Tanintharyi re­jects bid to ex­port sand to Mal­dives

The Myanmar Times - - Business - SU PHYO WIN su­phy­owin@mm­times.com

THE Tanintharyi Re­gion gov­ern­ment has re­jected a re­cent pro­posal by Salt In­ter­na­tional Com­pany to ex­tract sand from Myeik dis­trict and ex­port it to the Mal­dives, the re­gion’s chief min­is­ter told The Myan­mar Times yes­ter­day.

The com­pany sub­mit­ted the pro­posal in July, ask­ing for a 15-year per­mit to take sand from a nat­u­ral coastal sand­bank in Py­in­pon­e­gyi vil­lage, Pu­law town­ship.

As an in­cen­tive, Salt In­ter­na­tional said it would share the prof­its 5050 with the lo­cal gov­ern­ment, con­tribut­ing around US$250 mil­lion in pay­ments over five years, Chief Min­is­ter Daw Lae Lae Maw (NLD; Thay­atchaung) said yes­ter­day by tele­phone.

The com­pany also said it would help the gov­ern­ment to gen­er­ate elec­tric­ity in Palauk town, Pu­law town­ship, for 50 years us­ing the prof­its from its busi­ness, ac­cord­ing to a let­ter to the re­gional gov­ern­ment of­fice.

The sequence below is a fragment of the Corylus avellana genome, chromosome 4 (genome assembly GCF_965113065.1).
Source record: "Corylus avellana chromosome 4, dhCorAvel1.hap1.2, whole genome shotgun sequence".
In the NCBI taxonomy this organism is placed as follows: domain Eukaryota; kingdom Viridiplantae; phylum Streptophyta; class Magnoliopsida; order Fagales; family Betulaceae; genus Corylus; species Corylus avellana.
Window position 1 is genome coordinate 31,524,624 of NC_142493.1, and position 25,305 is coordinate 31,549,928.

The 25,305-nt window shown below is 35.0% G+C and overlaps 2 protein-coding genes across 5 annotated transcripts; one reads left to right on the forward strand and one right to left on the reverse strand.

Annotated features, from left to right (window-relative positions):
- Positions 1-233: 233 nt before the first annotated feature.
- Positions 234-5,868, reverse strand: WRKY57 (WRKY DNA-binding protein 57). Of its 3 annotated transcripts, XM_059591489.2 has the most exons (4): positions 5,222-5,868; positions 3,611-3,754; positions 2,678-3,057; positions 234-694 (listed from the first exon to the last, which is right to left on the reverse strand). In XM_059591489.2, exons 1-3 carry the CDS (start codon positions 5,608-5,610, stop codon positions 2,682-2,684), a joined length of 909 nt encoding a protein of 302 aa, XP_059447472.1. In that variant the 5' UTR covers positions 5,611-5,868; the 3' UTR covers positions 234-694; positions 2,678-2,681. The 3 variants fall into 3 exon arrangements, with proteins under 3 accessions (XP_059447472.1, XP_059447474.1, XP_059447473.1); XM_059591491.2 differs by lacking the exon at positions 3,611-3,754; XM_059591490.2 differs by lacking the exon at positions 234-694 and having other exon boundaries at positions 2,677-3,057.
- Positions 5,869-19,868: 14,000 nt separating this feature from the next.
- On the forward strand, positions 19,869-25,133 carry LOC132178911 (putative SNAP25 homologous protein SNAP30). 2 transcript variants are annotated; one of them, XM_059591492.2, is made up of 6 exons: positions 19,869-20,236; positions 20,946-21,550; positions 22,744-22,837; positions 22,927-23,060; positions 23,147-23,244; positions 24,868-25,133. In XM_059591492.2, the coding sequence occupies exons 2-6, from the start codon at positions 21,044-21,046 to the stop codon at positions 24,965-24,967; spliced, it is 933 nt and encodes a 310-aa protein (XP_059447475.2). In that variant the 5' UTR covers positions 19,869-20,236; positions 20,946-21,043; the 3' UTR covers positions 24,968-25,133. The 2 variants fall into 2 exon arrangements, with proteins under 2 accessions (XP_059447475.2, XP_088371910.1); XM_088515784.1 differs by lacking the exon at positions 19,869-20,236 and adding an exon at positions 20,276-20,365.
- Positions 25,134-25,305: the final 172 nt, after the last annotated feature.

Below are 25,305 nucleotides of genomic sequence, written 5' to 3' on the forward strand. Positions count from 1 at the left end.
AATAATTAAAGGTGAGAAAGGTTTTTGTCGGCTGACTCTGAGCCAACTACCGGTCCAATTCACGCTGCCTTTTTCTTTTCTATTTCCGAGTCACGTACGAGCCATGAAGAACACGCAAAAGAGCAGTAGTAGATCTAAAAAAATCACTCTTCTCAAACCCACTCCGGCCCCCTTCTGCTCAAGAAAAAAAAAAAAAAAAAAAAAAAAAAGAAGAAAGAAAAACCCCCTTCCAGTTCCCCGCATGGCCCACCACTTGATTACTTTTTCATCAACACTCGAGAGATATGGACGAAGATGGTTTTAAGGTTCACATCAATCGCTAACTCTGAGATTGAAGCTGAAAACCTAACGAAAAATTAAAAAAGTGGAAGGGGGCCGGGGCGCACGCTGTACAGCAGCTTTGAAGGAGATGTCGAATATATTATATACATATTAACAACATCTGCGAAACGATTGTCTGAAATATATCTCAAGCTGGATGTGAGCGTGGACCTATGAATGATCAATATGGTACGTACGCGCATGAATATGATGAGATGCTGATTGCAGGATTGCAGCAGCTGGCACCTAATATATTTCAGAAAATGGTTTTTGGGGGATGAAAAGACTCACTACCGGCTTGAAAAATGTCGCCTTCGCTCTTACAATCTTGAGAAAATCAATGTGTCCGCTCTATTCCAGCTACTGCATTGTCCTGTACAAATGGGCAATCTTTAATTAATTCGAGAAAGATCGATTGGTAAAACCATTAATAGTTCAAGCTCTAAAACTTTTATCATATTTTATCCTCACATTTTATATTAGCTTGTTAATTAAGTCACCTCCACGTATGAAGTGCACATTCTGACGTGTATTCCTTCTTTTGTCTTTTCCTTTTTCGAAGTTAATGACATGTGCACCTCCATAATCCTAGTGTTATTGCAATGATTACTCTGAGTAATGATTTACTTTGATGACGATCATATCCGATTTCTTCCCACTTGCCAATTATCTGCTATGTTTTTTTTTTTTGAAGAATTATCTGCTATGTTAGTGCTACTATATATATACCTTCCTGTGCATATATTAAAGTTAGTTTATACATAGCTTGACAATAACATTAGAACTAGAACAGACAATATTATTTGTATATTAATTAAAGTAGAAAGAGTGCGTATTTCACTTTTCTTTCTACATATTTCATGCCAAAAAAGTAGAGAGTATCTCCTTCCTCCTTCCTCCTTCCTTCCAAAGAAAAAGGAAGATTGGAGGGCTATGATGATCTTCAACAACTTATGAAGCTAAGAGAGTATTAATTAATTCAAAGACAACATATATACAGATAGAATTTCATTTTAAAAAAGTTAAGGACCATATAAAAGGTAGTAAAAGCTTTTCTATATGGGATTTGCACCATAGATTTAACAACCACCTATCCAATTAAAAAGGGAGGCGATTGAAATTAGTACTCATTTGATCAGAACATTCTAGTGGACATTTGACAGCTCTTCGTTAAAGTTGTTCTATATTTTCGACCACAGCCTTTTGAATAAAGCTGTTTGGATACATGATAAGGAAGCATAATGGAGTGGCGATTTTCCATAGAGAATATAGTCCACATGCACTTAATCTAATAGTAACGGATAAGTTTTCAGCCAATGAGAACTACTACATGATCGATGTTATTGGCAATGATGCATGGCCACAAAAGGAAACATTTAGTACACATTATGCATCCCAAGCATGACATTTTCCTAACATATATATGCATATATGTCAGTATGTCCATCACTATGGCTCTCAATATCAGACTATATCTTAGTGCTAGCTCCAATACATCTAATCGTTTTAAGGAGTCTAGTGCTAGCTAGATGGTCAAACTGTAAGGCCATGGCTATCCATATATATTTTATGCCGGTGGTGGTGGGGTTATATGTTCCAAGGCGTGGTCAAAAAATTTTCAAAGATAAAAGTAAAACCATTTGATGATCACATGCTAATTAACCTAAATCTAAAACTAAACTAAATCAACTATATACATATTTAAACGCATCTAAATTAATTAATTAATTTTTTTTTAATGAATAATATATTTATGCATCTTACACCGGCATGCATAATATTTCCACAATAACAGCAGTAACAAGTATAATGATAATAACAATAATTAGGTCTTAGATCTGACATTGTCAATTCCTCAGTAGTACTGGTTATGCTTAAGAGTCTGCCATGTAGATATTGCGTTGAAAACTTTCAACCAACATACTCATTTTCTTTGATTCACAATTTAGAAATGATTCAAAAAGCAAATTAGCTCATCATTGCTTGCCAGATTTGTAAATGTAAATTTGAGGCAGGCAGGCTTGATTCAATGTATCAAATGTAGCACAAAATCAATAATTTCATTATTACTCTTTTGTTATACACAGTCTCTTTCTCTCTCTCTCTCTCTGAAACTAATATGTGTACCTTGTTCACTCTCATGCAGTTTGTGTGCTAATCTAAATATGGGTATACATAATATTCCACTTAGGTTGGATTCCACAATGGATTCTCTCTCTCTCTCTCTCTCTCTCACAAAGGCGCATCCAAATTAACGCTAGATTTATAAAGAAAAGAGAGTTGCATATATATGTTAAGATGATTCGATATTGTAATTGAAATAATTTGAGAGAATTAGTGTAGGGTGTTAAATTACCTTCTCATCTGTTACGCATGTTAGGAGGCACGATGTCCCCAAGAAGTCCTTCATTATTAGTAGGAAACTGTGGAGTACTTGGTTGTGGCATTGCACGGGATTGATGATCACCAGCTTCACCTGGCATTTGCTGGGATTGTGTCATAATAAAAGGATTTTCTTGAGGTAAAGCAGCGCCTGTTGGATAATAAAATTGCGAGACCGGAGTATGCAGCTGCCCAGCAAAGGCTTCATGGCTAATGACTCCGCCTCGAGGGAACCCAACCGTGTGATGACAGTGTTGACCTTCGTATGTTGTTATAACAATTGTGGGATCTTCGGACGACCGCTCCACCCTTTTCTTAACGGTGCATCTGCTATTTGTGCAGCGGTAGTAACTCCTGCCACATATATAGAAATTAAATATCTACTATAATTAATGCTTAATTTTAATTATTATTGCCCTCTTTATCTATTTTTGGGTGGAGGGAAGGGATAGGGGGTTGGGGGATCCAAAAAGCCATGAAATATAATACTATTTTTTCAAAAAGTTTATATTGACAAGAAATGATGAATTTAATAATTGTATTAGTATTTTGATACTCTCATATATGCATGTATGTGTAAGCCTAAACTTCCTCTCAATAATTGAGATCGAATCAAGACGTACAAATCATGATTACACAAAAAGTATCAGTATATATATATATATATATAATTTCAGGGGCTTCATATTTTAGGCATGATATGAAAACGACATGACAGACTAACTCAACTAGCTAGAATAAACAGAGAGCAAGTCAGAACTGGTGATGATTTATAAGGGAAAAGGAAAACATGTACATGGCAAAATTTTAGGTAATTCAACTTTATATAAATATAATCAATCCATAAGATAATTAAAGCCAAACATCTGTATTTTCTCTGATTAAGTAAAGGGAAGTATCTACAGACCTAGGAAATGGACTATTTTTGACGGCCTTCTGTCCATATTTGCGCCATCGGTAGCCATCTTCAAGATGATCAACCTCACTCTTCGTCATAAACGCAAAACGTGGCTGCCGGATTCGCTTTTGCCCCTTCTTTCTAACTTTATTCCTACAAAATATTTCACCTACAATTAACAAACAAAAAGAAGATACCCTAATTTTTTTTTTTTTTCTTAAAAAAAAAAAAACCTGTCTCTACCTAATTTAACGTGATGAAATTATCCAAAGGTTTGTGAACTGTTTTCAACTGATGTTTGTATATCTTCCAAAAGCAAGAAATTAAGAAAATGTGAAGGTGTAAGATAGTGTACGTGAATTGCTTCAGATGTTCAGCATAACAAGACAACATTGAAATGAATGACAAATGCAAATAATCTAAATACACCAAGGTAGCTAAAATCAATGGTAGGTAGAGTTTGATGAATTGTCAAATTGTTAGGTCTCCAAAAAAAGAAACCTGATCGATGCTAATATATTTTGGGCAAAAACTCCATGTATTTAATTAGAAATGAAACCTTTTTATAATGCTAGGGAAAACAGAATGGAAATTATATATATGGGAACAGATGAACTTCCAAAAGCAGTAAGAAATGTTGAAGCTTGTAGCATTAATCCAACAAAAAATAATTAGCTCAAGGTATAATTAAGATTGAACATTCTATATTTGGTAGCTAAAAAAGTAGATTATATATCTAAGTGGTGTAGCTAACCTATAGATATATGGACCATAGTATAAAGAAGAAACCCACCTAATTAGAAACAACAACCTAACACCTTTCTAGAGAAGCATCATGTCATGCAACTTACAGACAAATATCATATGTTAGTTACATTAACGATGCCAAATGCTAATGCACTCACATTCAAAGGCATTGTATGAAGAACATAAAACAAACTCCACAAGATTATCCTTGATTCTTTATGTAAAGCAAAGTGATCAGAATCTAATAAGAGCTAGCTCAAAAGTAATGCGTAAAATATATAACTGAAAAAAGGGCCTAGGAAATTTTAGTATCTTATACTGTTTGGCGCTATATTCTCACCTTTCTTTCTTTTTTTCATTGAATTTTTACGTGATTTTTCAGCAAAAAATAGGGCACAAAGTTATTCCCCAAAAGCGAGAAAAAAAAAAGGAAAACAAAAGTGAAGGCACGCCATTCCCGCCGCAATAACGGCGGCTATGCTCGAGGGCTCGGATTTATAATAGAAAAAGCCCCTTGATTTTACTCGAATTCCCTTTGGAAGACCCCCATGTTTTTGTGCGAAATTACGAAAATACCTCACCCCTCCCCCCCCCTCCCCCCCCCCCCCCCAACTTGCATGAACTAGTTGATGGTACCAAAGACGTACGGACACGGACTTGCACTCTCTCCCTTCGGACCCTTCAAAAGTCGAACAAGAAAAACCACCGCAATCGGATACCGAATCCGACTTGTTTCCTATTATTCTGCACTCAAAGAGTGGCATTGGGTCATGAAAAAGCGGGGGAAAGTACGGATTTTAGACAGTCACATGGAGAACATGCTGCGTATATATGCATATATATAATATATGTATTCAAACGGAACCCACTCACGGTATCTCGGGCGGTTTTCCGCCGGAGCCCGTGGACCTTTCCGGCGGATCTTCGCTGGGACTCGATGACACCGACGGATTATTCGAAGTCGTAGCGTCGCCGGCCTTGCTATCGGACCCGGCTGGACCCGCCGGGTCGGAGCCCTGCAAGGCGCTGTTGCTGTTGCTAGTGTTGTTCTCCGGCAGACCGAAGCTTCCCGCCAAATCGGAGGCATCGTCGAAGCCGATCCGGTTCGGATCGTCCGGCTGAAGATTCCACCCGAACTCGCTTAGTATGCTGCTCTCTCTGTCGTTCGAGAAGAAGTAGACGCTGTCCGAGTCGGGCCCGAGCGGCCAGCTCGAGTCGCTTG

“We re­jected the pro­posal in the sec­ond week of Au­gust dur­ing a re­gional gov­ern­ment meet­ing, be­cause of lo­cal op­po­si­tion,” Daw Lae Lae Maw said.

A spokesper­son for Salt In­ter­na­tional – a lo­cally reg­is­tered com­pany based in Yangon – de­clined to com­ment on the re­jec­tion.

The com­pany toured a num­ber of vil­lages ear­lier this month to present the pro­ject and ex­plain how the

‘Peo­ple have been con­cerned ... the pro­ject could leave com­mu­ni­ties ex­posed to storms.’

U Wai Phyo Dawei Ac­tive Youth

ben­e­fits would be shared with lo­cal com­mu­ni­ties.

Alarmed about the en­vi­ron­men­tal dam­age the pro­ject could cause, res­i­dents posted their con­cerns on lo­cal web­sites. The news spread fast, said U Wai Phyo, founder of Dawei Ac­tive Youth.

The re­gional gov­ern­ment de­cided to hold a press con­fer­ence yes­ter­day, to clear up the ru­mours, he said. “The peo­ple have been con­cerned since mid-Au­gust that the pro­ject could leave com­mu­ni­ties ex­posed to storms and floods.”

He said the re­gion needs elec­tric­ity, but that en­vi­ron­men­tal pro­tec­tion is just as im­por­tant. Com­pa­nies must share the ben­e­fits of their in­vest­ments with lo­cal peo­ple, he added.

“Peo­ple around that area are ben­e­fit­ing from small-scale fish­ing at the sand­bank and they were afraid their liveli­hoods would be ru­ined by the pro­ject.”

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